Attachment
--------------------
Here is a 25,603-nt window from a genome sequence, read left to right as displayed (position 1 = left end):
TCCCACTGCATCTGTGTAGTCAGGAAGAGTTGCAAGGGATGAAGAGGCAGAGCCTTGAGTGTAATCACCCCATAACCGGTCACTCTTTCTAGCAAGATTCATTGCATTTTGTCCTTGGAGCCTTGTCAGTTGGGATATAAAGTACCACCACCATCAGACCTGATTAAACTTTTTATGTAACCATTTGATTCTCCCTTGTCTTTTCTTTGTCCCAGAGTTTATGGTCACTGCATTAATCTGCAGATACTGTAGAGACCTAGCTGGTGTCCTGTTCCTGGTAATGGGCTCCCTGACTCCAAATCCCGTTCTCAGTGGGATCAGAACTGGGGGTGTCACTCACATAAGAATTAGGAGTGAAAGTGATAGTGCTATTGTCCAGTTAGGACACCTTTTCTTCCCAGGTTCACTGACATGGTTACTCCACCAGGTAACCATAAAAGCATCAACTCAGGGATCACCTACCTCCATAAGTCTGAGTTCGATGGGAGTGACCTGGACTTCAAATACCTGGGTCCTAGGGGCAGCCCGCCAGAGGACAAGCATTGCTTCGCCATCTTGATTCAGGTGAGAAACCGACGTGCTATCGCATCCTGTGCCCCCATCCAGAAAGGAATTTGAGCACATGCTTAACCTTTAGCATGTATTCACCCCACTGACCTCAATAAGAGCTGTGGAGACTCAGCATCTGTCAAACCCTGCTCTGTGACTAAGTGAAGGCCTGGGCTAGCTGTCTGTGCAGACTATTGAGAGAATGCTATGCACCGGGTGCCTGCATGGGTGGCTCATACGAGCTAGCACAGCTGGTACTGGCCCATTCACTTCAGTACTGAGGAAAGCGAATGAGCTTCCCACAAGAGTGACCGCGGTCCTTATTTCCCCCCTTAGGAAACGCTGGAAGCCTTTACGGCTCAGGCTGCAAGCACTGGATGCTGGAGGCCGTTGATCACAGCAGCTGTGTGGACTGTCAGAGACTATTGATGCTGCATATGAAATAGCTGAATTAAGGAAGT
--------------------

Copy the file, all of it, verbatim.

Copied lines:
Here is a 25,603-nt window from a genome sequence, read left to right as displayed (position 1 = left end):
TCCCACTGCATCTGTGTAGTCAGGAAGAGTTGCAAGGGATGAAGAGGCAGAGCCTTGAGTGTAATCACCCCATAACCGGTCACTCTTTCTAGCAAGATTCATTGCATTTTGTCCTTGGAGCCTTGTCAGTTGGGATATAAAGTACCACCACCATCAGACCTGATTAAACTTTTTATGTAACCATTTGATTCTCCCTTGTCTTTTCTTTGTCCCAGAGTTTATGGTCACTGCATTAATCTGCAGATACTGTAGAGACCTAGCTGGTGTCCTGTTCCTGGTAATGGGCTCCCTGACTCCAAATCCCGTTCTCAGTGGGATCAGAACTGGGGGTGTCACTCACATAAGAATTAGGAGTGAAAGTGATAGTGCTATTGTCCAGTTAGGACACCTTTTCTTCCCAGGTTCACTGACATGGTTACTCCACCAGGTAACCATAAAAGCATCAACTCAGGGATCACCTACCTCCATAAGTCTGAGTTCGATGGGAGTGACCTGGACTTCAAATACCTGGGTCCTAGGGGCAGCCCGCCAGAGGACAAGCATTGCTTCGCCATCTTGATTCAGGTGAGAAACCGACGTGCTATCGCATCCTGTGCCCCCATCCAGAAAGGAATTTGAGCACATGCTTAACCTTTAGCATGTATTCACCCCACTGACCTCAATAAGAGCTGTGGAGACTCAGCATCTGTCAAACCCTGCTCTGTGACTAAGTGAAGGCCTGGGCTAGCTGTCTGTGCAGACTATTGAGAGAATGCTATGCACCGGGTGCCTGCATGGGTGGCTCATACGAGCTAGCACAGCTGGTACTGGCCCATTCACTTCAGTACTGAGGAAAGCGAATGAGCTTCCCACAAGAGTGACCGCGGTCCTTATTTCCCCCCTTAGGAAACGCTGGAAGCCTTTACGGCTCAGGCTGCAAGCACTGGATGCTGGAGGCCGTTGATCACAGCAGCTGTGTGGACTGTCAGAGACTATTGATGCTGCATATGAAATAGCTGAATTAAGGAAGT